Governor Youngkin’s Model Policies Regarding the Treatment of Transgender Students

Sidney Sandoval, Editor


You’ve probably seen posts regarding Virginia Governor Youngkin’s new anti-trans model policies online, and you’ve definitely heard news of the several walk-outs held at several Fauquier County public highschools. The policies received a fair amount of attention from Virginia’s public school students, and for good reason. So, what do these policies suggest that caused such a spark among students and why is it important to keep the conversation going? 

 In March of 2021, the Model Policies for the Treatment of Transgender Students in Virginia’s Public Schools were adopted by the Virginia Department of Education (VDOE). These policies addressed confidentiality, student records, dress code, access to activities and facilities, and transgender education in a way that attempted to uplift and make transgender students feel comfortable in school and at home. The new model policies proposed by Virginia Governor Youngkin, on Privacy, Dignity, and Respect for All Students and Parents in Virginia’s Public Schools, directly oppose the 2021 policies. 

The document undermines transgender students by defining them as “a public school student whose parent has requested in writing, due to their child’s persistent and sincere belief that his or her gender differs with his or her sex, that their child be so identified while at school”, under the document’s “Definitions” section. In contrast to the definition in Northam’s 2021 policies“a self-identifiying term that describes a person whose gender identity is different from their sex assigned at birth” Youngkin’s definition is clearly underestimating a student’s ability to identify as their own gender, with or without a parent. Which leads into what these policies are doing; focusing directly on the rights of parents while limiting the rights of transgender students.

The document claims to “support efforts to protect and encourage respect for all students” while [acknowledging] the rights of parents to exercise their fundamental rights…to direct the care, upbringing, and education of their children.”  According to the policies, this is done by allowing faculty to out students to their parents, only referring to students with their preferred name and pronouns if approved by a parent, and having students use school facilities that correlate to their biological sex, as opposed to their gender. These conditions focus very little on reassuring transgender students and give parents excessive control over their child’s gender identity, which can be harmful in the case of an unaccepting parent. These new policies are scheduled to go into effect on October 27, after the 30-day public comment period. The response from students and legislators has provided students with hope, but it is ultimately a step backwards.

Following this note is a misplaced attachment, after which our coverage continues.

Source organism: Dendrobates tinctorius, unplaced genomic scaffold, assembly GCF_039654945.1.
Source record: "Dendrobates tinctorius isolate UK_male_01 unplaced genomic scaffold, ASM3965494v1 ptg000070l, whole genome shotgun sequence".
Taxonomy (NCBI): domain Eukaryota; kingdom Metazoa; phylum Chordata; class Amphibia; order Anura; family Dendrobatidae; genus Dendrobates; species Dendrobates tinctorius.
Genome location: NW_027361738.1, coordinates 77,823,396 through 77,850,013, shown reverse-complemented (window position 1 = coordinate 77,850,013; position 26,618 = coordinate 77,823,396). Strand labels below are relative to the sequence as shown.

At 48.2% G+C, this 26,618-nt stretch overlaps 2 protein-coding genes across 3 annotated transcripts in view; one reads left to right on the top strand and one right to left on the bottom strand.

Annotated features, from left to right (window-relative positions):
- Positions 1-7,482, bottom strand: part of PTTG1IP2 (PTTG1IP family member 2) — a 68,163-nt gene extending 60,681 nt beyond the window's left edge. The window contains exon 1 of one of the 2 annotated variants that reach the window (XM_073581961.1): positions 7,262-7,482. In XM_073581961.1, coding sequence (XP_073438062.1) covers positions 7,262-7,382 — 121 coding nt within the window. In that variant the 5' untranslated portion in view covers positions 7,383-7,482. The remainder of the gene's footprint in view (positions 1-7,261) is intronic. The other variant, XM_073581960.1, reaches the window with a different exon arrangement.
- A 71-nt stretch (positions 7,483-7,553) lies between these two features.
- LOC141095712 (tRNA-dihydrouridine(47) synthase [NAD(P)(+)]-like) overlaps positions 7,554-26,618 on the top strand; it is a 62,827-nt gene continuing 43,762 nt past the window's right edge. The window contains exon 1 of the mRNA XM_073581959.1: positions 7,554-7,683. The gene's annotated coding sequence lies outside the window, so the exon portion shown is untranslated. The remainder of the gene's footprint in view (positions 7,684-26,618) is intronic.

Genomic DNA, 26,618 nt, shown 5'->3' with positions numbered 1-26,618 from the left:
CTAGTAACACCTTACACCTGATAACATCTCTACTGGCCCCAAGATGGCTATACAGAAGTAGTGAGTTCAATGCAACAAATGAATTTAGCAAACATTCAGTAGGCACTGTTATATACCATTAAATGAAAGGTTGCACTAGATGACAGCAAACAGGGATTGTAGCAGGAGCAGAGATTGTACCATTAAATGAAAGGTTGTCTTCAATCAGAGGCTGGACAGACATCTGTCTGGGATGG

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Virginia Department of Education. (2021). Model Policies for the Treatment of Transgender Students in Virginia’s Public Schools (pp. 6, 12–20) [Model Policies].

Virginia Department of Education. (2022). 2022 Model Policies on the Privacy, Dignity, and Respect for All Students and Parents in Virginia’s Public Schools (pp. 1–5) [Model Policies].

VPM News. (2022, September 21). Is it enforceable?: Youngkin’s proposed trans student policy examined.; NPR.